Thursday, July 12, 2018

Zuckerberg did not get it

Formal written question to our Newell Road neighbor, Facebook CEO Mark Zuckerberg on Edgewood Drive:

Describe how your business philosophy distinguishes the harm to individuals from the harm to society.

The officially recorded answer for posterity:

We recognize that we have made mistakes, and we are committed to learning from this experience to secure our platform further and make our community safer for everyone going forward. As our CEO Mark Zuckerberg has said, when you are building something unprecedented like Facebook, there are going to be mistakes. What people should hold us accountable for is learning from the mistakes and continually doing better—and, at the end of the day, making sure that we’re building things that people like and that make their lives better.

Particularly in the past few months, we’ve realized that we need to take a broader view of our responsibility to our community. Part of that effort is continuing our ongoing efforts to identify ways that we can improve our privacy practices. We’ve heard loud and clear that privacy settings and other important tools are too hard to find and that we must do more to keep people informed. So, we’re taking additional steps to put people more in control of their privacy. For instance, we redesigned our entire settings menu on mobile devices from top to bottom to make things easier to find. We also created a new Privacy Shortcuts in a menu where users can control their data in just a few taps, with clearer explanations of how our controls work. The experience is now clearer, more visual, and easy-to-find. Furthermore, we also updated our terms of service that include our commitments to everyone using Facebook. We explain the services we offer in language that’s easier to read. We’ve also updated our Data Policy to better spell out what data we collect and how we use it in Facebook, Instagram, Messenger, and other products.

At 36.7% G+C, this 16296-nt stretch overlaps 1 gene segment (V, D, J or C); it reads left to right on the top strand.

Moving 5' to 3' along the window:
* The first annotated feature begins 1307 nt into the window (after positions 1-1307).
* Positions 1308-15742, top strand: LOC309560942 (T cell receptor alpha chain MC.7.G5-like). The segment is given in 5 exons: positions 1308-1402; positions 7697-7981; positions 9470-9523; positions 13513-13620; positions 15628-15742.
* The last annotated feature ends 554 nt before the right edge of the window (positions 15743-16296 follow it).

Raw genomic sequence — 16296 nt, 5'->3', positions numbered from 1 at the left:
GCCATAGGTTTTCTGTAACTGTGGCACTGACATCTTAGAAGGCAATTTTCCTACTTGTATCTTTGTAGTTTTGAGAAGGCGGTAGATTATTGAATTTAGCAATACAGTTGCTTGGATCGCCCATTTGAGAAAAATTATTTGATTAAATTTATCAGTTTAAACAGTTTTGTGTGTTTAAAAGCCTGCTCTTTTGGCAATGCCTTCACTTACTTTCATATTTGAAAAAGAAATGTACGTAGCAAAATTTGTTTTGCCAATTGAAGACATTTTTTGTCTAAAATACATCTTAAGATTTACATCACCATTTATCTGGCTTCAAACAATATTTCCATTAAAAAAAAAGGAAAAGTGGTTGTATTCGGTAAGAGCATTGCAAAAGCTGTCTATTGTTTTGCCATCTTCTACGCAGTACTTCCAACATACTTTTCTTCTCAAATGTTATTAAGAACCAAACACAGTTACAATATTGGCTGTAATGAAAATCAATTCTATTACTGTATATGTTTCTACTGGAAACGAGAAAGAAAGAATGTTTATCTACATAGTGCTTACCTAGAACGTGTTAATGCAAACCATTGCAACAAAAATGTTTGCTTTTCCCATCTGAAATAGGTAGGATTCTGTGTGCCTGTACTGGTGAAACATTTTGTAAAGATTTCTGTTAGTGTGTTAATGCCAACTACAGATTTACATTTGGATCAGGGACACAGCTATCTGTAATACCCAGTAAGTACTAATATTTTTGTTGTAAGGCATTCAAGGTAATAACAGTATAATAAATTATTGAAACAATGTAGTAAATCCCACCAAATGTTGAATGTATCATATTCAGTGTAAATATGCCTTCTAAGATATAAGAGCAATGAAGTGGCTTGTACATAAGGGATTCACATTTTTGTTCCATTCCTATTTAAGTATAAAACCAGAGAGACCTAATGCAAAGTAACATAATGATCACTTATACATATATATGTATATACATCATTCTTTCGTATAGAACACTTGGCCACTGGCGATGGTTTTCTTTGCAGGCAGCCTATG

Obviously, he did not get it. A net worth of $77.6 billion does not make you smart. Rejoice, there is hope for you.



Wednesday, July 4, 2018

New Swiss State Secretary for Education, Research and Innovation

Today, the Swiss Federal Council appointed Martina Hirayama as the new State Secretary for Education, Research and Innovation at the request of the Federal Department of Economic Affairs, Education and Research EAER.

Martina Hirayama

Martina Hirayama has been president of the Institute Council of METAS, the Federal Institute of Metrology, since 2012. She has also been vice president of the board of Innosuisse, Switzerland’s Innovation Promotion Agency (up to the end of 2017 the Commission for Technology and Innovation) since 2011 and a member of the Swiss National Science Foundation’s Foundation Council since 2016. Since 2011 Ms Hirayama has been dean of the ZHAW School of Engineering and is a member of the ZHAW’s Executive Board. Since 2014 she has also been Head of International Affairs.

Martina Hirayama studied chemistry at the University of Fribourg, at the ETH Zurich and at Imperial College London, obtaining a doctorate in technical sciences from the ETH. She later took a postgraduate degree in economics at the same institution. Following her doctorate she was group leader at the Institute of Polymers at the ETH Zurich, from 1995. During this time, Ms Hirayama co-founded a start-up in new coating technologies, and was CEO of the company until 2008. In 2003 she began lecturing in industrial chemistry at Zurich University of Applied Sciences Winterthur ZHW, where she developed and headed the field of polymer materials and obtained her professorship. From 2007 to 2010 she developed the Institute of Materials and Process Engineering. Ms Hirayama is a citizen of both Switzerland and Germany.

With such wide-ranging experience in research, teaching, entrepreneurship, management and administration, Ms Hirayama is very well equipped to head the State Secretariat for Education, Research and Innovation SERI. She has impressive expertise at the interface between science and business. The Federal Council has chosen a person with huge initiative and creativity, with a broad network in the field of education, research and innovation as well as politics, public administration and the private sector.

Ms Hirayama perfectly meets the exacting requirements of this position of State Secretary for Education, Research and Innovation. The important task of equipping Switzerland’s excellent ERI system for the digital future falls to the state secretariat she will now head. The Confederation, cantons, professional organisations and other players must work together to continue to strengthen both vocational and professional education and training and academic education, and to maintain Switzerland’s position as a world leader in research and innovation.